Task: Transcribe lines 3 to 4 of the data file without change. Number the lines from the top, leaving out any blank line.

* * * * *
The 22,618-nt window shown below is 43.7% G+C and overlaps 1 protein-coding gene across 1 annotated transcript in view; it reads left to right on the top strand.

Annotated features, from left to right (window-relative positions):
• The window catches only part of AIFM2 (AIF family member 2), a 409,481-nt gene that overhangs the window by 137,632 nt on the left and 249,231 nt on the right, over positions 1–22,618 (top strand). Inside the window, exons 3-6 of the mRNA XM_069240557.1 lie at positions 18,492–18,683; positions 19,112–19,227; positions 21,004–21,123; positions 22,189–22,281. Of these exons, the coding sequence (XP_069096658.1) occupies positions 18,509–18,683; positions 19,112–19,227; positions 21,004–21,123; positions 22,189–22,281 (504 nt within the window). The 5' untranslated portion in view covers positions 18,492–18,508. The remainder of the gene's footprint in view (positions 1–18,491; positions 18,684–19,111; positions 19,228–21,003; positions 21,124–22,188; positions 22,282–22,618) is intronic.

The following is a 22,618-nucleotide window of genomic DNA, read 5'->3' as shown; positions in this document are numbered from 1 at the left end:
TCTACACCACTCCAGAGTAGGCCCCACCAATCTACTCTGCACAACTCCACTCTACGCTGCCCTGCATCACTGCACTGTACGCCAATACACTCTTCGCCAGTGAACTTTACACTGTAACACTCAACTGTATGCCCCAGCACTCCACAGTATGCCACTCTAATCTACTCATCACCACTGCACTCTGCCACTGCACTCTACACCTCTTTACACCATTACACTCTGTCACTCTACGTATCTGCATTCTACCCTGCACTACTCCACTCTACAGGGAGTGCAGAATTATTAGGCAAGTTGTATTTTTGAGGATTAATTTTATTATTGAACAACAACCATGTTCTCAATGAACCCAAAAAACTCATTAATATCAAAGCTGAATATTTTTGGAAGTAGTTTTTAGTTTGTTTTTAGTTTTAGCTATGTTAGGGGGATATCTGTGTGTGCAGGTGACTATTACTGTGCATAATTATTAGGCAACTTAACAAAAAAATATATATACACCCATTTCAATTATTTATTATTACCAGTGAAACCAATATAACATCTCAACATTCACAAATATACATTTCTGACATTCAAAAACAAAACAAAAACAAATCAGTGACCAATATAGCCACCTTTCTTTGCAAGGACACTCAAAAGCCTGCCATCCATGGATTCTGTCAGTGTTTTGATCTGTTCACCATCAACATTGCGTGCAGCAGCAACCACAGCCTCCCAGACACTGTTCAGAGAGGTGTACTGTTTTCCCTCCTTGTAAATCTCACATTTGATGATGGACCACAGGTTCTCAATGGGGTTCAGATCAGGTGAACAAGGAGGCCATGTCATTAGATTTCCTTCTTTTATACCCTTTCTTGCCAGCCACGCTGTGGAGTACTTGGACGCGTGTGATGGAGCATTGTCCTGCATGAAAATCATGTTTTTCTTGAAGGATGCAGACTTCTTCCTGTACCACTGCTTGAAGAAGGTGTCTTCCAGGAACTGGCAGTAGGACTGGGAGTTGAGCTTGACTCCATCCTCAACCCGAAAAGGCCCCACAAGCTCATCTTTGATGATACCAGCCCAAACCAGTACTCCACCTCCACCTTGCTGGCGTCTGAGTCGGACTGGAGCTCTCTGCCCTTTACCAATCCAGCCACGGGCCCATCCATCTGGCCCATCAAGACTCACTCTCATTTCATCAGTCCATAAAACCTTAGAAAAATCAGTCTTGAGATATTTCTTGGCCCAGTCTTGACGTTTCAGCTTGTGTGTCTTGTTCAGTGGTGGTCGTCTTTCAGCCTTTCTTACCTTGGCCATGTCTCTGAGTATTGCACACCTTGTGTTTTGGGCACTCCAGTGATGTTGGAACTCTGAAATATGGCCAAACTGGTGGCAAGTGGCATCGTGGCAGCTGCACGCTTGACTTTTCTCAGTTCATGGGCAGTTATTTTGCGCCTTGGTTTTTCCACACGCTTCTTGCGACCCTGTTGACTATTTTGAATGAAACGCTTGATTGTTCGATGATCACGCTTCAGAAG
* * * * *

• The window catches only part of AIFM2 (AIF family member 2), a 409,481-nt gene that overhangs the window by 137,632 nt on the left and 249,231 nt on the right, over positions 1–22,618 (top strand). Inside the window, exons 3-6 of the mRNA XM_069240557.1 lie at positions 18,492–18,683; positions 19,112–19,227; positions 21,004–21,123; positions 22,189–22,281. Of these exons, the coding sequence (XP_069096658.1) occupies positions 18,509–18,683; positions 19,112–19,227; positions 21,004–21,123; positions 22,189–22,281 (504 nt within the window). The 5' untranslated portion in view covers positions 18,492–18,508. The remainder of the gene's footprint in view (positions 1–18,491; positions 18,684–19,111; positions 19,228–21,003; positions 21,124–22,188; positions 22,282–22,618) is intronic.

The following is a 22,618-nucleotide window of genomic DNA, read 5'->3' as shown; positions in this document are numbered from 1 at the left end: